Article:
New Zealand has one of the least equal education systems in the world, and experts tell Laura Walters colonisation and racism are largely to blame.
A new report has found New Zealand has one of the least equal education systems in the rich world, with Māori children lagging behind Pākehā.
Further analysis of the report found Māori students falling significantly behind on every measure of educational outcome including secondary school retention rate, school leavers achieving NCEA Level 2, and rate of youth in education, employment or training.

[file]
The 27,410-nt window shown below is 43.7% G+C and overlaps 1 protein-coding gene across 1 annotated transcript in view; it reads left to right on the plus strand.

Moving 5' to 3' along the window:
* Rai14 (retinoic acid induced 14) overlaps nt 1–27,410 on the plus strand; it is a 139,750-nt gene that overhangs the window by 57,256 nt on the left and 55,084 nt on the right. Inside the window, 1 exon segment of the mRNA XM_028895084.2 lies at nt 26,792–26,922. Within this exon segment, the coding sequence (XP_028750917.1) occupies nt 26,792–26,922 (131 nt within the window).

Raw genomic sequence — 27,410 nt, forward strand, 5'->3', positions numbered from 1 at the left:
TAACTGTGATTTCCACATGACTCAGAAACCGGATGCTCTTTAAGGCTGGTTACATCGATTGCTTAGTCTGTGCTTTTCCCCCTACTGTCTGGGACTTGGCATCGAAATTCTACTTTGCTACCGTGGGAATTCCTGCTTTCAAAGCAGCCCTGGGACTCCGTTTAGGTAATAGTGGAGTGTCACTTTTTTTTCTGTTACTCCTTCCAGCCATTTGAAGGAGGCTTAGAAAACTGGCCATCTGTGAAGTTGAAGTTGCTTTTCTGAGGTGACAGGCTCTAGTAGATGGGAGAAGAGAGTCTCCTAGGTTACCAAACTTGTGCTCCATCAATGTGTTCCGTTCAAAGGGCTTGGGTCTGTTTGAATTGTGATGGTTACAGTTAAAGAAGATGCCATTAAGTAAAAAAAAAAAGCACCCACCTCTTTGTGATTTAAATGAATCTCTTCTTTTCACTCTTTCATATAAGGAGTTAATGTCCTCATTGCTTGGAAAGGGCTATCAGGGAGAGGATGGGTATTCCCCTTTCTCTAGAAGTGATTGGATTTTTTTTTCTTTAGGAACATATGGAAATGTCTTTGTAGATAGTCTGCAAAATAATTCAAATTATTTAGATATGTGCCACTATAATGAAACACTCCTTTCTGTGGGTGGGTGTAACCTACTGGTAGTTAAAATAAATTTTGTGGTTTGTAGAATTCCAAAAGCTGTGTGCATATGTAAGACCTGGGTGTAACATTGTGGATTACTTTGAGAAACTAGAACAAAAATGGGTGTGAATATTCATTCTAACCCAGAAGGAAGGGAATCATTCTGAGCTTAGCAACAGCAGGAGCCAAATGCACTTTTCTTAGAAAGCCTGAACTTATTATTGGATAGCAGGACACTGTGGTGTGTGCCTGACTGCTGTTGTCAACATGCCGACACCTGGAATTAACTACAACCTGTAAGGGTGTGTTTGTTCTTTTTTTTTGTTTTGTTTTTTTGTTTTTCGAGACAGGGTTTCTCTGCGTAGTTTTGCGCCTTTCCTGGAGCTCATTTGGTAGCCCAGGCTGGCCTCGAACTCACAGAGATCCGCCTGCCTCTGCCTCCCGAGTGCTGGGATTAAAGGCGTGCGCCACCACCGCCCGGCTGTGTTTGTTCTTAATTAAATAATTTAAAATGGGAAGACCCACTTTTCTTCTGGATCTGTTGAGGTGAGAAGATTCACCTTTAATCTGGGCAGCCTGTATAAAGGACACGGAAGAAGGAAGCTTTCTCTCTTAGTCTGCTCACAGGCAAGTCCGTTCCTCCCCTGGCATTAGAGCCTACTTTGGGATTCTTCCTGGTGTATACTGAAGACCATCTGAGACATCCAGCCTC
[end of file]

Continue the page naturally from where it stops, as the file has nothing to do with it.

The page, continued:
But those who attend Māori immersion schools do much better at reading, and achieve much higher in NCEA and at university or in employment.
While there has been a lot of focus on the impacts of coming from a low-socioeconomic community or household, research carried out in New Zealand (as well as in the United States looking at African American students) has found poverty cannot entirely account for the gap between Māori and Pākehā.
Experts, including the Children’s Commissioner and Associate Education Minister Tracey Martin, say racism and unconscious bias in the mainstream education system play a part in gaps in achievement.